Ever since Simula and Demos in the 60's, object-oriented (or process-oriented) simulation has been considered the most natural and intuitive approach to representing a system. Certainly it is the way we think when we write programs using imperative languages (like C++), even when taking advantage of multithreading.
Over simplifying things, process oriented entities have a "main loop" which continues to be in scope, on the stack but possibly suspended even as the entity is idle or blocked waiting for something. An example would be a vehicle that stops at a red light. After the light goes green, the program continues with the next line of code (perhaps navigating to the nearest gas station). Conversly in an event-oriented simulation, the car would be unscheduled and the light would have to signal the car change its state from waiting to driving the next leg of the route. In the one case, the programmer can write all the code from the perspective of the entities (the vehicle, the light...). In the other, they write a soup of events and state changes that is very hard to visualize and see whether the logic is correct.
The easiect way to realize process oriented entities is to take advantage of coroutines built in the scripting language of your choice. Using a thread per object can get horribly expensive, even if they were cooperative threads. Using a coroutine allows a program to choose to block between two statements and go idle, context switching to another entity. When the resource being blocked on is available, the system can switch back to the suspended entity.
So the challenge is coordinating the objects. You can look at a previous article on bin/res for some ideas.
You can even have multiple concurrent activities running on an entity. E.g. monitoring your fuel level, driving a route, and listening for new orders from a taxi-dispatcher. Each would consume another coroutine. A complication here is that when a coroutine blocks and goes idle, the others might run and change the value of states in the entity. Fortunately this does not result in race conditions because coroutines are cooporative and only switch at a point that the programmer chooses. They can then be very aware that other processing might change things before they wake up again.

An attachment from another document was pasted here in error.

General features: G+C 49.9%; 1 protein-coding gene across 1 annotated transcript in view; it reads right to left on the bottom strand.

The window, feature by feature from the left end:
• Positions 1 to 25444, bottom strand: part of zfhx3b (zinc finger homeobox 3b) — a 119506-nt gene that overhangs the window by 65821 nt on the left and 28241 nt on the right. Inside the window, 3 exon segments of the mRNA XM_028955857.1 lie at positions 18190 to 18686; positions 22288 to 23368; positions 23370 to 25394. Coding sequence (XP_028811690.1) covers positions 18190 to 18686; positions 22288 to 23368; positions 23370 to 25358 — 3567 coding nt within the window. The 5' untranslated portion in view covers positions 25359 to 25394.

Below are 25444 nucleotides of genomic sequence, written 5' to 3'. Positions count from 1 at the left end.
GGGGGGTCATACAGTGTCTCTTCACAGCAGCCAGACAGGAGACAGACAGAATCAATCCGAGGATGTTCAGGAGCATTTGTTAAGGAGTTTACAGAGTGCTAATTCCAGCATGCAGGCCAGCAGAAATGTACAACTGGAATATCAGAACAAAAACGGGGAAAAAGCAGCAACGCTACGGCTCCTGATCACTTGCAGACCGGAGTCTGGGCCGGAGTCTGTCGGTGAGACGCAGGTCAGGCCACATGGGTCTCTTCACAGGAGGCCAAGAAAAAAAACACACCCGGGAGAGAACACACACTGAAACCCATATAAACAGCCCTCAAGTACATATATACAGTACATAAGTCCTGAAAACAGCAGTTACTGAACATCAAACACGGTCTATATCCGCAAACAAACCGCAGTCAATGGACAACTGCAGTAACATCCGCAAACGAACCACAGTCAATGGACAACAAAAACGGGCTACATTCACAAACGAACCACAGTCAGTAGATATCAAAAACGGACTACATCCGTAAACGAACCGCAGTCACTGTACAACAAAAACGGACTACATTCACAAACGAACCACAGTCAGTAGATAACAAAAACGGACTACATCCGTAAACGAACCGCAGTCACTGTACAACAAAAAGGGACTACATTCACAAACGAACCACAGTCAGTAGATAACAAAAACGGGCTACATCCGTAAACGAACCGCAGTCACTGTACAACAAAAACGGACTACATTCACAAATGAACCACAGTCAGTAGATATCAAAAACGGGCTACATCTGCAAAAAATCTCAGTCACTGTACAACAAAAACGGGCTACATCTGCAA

Coroutines can also be used to spread computation across multiple ticks without having to refactor the algorithm you are using. If you have a long AI or path planning algorithm, you could suspend at any point and resume during the next tick. The exact context is restored by the scripting language coroutine system. It might also make it easier to cancel such a computation at those suspend points.
When thinking about online games, load balancing is critical. We do it by migrating entities. But if an entity has a suspended context in a coroutine at the point you want to do the migration, things get harder. How do you pick up the stack context and reconstruct it on the target machine?
One way is to refuse to migrate until the entire context tears down (e.g. it returns to the "main loop"). Better would be to make use of the scripting language facilities to serialize and restore a coroutine. Various folks have shown that Stackless Python is capable of pickling an entity that has an outstanding context, and reconstructing it (either after a save/load, or after migration).
Has anyone tried "pickling" a coroutine in Lua? It's been on my todo list for a while. The question is whether references to (global) variables outside the coroutine can be "reattached" when it is unserialized on the other side. And what format is the coroutine "printed" and trasmitted as?